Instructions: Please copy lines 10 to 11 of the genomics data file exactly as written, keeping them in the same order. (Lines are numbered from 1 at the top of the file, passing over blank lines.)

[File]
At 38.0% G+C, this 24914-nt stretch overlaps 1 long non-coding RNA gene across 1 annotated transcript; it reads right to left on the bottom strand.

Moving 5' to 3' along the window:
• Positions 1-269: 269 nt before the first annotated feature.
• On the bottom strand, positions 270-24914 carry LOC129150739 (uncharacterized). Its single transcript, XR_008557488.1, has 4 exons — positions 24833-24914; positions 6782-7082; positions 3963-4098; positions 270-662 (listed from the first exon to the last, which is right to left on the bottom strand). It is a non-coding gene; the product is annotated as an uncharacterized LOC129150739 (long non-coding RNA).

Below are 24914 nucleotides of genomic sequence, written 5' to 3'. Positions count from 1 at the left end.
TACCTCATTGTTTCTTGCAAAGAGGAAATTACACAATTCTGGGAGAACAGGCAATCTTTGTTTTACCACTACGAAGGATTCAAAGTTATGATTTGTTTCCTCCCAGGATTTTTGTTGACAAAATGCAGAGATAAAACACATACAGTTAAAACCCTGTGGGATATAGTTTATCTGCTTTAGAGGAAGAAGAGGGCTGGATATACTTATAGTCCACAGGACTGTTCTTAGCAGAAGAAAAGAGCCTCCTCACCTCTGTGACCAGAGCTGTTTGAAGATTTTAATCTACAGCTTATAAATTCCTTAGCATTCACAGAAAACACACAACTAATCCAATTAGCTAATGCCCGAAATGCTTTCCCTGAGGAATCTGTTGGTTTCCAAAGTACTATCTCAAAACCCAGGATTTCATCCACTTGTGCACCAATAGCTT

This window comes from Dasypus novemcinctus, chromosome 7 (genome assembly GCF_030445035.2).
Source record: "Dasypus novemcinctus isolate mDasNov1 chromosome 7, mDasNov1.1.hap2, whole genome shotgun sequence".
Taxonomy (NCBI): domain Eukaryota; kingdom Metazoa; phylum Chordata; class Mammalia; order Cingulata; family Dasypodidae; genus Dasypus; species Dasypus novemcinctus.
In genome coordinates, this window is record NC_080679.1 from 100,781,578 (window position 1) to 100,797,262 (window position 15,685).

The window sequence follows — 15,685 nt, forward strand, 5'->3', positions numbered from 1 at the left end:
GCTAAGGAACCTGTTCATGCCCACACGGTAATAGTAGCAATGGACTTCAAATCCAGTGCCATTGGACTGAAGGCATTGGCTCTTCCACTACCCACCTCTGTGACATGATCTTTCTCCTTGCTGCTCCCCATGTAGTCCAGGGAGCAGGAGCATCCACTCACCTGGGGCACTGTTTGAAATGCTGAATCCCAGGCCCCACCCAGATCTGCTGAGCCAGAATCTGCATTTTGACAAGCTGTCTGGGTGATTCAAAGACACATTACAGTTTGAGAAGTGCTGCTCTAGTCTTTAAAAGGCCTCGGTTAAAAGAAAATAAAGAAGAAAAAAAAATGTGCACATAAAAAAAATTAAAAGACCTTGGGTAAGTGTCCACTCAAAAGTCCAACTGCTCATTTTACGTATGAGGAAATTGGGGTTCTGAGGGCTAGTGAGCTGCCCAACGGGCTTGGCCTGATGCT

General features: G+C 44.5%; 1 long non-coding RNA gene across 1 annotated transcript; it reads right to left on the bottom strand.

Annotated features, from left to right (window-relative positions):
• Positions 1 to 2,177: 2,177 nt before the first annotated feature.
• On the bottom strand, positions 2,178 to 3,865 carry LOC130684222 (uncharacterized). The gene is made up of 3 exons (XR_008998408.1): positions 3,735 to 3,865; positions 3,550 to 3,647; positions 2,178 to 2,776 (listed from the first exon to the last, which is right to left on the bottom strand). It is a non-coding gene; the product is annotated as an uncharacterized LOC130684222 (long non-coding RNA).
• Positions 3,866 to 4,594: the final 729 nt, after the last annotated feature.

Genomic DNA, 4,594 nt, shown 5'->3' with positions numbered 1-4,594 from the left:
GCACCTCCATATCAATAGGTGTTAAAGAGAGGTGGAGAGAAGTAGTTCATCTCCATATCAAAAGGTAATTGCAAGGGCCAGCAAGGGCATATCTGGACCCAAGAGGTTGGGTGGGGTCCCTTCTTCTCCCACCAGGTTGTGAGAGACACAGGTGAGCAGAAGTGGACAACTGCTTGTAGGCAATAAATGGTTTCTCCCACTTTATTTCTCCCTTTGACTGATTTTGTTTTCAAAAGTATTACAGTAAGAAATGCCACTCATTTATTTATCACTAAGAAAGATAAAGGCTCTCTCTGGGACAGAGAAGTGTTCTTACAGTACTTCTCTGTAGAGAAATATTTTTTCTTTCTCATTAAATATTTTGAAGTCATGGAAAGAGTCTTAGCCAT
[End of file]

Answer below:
In genome coordinates, this window is record NC_080679.1 from 100,781,578 (window position 1) to 100,797,262 (window position 15,685).

The window sequence follows — 15,685 nt, forward strand, 5'->3', positions numbered from 1 at the left end: